(Bloomberg) -- The U.S. and European Union failed to seal a new deal to facilitate data transfers as regulators threatened to impose tight restrictions on how technology giants and thousands of multinational companies move information across the Atlantic.
While negotiators are “close” to an agreement, “an additional effort is needed,” EU Justice Commissioner Vera Jourova told the European Parliament’s civil liberties and justice committee in Strasbourg, France on Monday. The EU had targeted a deal by Tuesday, to coincide with a meeting of national privacy officials.
The EU and U.S. were forced back to the drawing board after the EU’s top judges said in October an accord dating back to 2000 failed to offer safeguards to EU citizens when U.S.-based companies such as social media giant Facebook Inc. process personal data on customers, from billing information to the content of messages.
“I will not hide that these talks have not been easy,” Jourova said, adding that fellow EU commissioners will discuss the possible new system at a regular meeting Tuesday. “There is such a big volume of data being transferred from the EU to the U.S. that we need to seek a new but much safer arrangement.”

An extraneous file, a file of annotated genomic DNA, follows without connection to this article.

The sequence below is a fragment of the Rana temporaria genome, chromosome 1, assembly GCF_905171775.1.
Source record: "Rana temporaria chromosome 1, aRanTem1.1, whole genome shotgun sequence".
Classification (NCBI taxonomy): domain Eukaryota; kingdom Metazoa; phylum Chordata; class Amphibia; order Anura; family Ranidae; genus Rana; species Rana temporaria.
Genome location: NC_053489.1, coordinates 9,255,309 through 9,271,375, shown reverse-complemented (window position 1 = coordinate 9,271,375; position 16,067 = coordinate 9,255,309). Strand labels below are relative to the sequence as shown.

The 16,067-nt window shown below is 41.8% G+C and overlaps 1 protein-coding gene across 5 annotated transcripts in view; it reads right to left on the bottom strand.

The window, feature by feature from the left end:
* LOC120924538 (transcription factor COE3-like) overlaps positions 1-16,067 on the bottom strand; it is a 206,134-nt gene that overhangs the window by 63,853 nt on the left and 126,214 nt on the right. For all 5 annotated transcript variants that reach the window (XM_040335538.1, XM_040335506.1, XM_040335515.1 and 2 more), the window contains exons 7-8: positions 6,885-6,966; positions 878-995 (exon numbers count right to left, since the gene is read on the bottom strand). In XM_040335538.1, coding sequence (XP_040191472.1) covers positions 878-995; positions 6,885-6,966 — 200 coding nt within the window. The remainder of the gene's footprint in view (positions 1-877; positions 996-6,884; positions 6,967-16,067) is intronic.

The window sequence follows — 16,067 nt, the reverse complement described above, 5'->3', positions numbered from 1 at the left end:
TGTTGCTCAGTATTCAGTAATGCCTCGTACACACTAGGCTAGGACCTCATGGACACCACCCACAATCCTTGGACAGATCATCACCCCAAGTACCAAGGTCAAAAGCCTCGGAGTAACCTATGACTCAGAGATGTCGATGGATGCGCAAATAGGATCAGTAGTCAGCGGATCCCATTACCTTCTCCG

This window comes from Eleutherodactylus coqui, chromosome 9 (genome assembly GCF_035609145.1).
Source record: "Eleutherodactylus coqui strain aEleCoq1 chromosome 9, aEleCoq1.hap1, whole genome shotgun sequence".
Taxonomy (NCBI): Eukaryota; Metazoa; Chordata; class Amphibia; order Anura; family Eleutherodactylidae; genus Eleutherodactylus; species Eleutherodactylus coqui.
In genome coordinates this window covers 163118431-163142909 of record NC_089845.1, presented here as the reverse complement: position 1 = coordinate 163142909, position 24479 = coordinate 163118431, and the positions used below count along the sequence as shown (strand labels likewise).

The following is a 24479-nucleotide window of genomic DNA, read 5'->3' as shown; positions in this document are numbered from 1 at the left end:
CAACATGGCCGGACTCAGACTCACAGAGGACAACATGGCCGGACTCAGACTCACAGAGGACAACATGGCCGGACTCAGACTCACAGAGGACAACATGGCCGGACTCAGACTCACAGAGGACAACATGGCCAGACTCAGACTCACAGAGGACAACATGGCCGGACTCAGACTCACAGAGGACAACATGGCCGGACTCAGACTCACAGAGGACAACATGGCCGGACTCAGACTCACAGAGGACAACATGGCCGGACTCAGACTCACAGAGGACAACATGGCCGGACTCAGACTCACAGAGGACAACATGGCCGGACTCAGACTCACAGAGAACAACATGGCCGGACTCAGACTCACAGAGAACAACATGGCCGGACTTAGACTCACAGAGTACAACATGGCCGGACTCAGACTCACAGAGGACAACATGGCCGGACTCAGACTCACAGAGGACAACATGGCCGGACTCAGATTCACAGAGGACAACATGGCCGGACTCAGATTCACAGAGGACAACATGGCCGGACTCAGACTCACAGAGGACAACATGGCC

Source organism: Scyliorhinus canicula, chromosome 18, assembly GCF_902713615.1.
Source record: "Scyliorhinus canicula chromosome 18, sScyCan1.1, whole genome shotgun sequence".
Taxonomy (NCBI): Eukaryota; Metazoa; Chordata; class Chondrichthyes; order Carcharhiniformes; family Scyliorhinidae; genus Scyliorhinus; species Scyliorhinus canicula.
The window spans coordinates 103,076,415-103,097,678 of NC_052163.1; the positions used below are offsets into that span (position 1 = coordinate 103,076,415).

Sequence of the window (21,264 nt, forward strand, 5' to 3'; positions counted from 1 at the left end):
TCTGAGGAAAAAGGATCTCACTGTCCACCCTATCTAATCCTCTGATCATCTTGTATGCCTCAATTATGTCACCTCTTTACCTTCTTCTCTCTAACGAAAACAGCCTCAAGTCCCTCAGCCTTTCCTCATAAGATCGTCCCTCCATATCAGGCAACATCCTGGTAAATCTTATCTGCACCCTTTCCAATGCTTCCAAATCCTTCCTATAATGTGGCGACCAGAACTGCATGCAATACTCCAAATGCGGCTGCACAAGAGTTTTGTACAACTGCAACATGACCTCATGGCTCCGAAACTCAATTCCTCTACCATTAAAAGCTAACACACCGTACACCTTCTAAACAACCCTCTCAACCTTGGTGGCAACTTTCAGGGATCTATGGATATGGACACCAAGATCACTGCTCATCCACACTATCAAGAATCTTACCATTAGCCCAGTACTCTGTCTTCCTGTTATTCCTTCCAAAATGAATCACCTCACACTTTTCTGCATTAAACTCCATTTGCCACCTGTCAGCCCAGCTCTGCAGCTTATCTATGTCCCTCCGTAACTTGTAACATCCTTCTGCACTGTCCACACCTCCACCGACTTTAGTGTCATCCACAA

EU negotiators have over the last few days stressed that any new deal will likely be challenged in court again. They won’t accept anything that isn’t “robust,” she said.
“We need commitments by the U.S. that are formal and binding,” said Jourvoa. “As this will not be an international agreement, but an exchange of letters, we need signatures at highest political level and publication of the commitments in the Federal Register.”
“We have to take this decision, which will be built on trust” and that will require “continuous checks,” Jourova said about one of the EU requirements. If a new system is in place and doesn’t work, “I am ready to propose the suspension of such system.”
The EU court toppled the old safe harbor following a campaign by Austrian privacy activist Max Schrems.
He said on Twitter that the possible system that Jourova outlined would be “a nightmare for companies. This seems like absolutely no legal certainty whatsoever.”
The initial “safe harbor”’ agreement, drafted in the pre-9/11 days, was designed to facilitate trade by allowing U.S. companies with activities in Europe to shift information between their sites. Companies could transfer data, provided they adhered to a list of principles designed to ensure privacy isn’t breached.
Jourova said she would speak with Commerce Secretary Penny Pritzker late Monday about remaining issues.
While using the banned safe harbor wasn’t the only way to transfer information legally, the clamor for a deal on the new pact intensified after national privacy regulators threatened to examine the contract clauses that companies rushed to put in place as a workaround following the October ruling.
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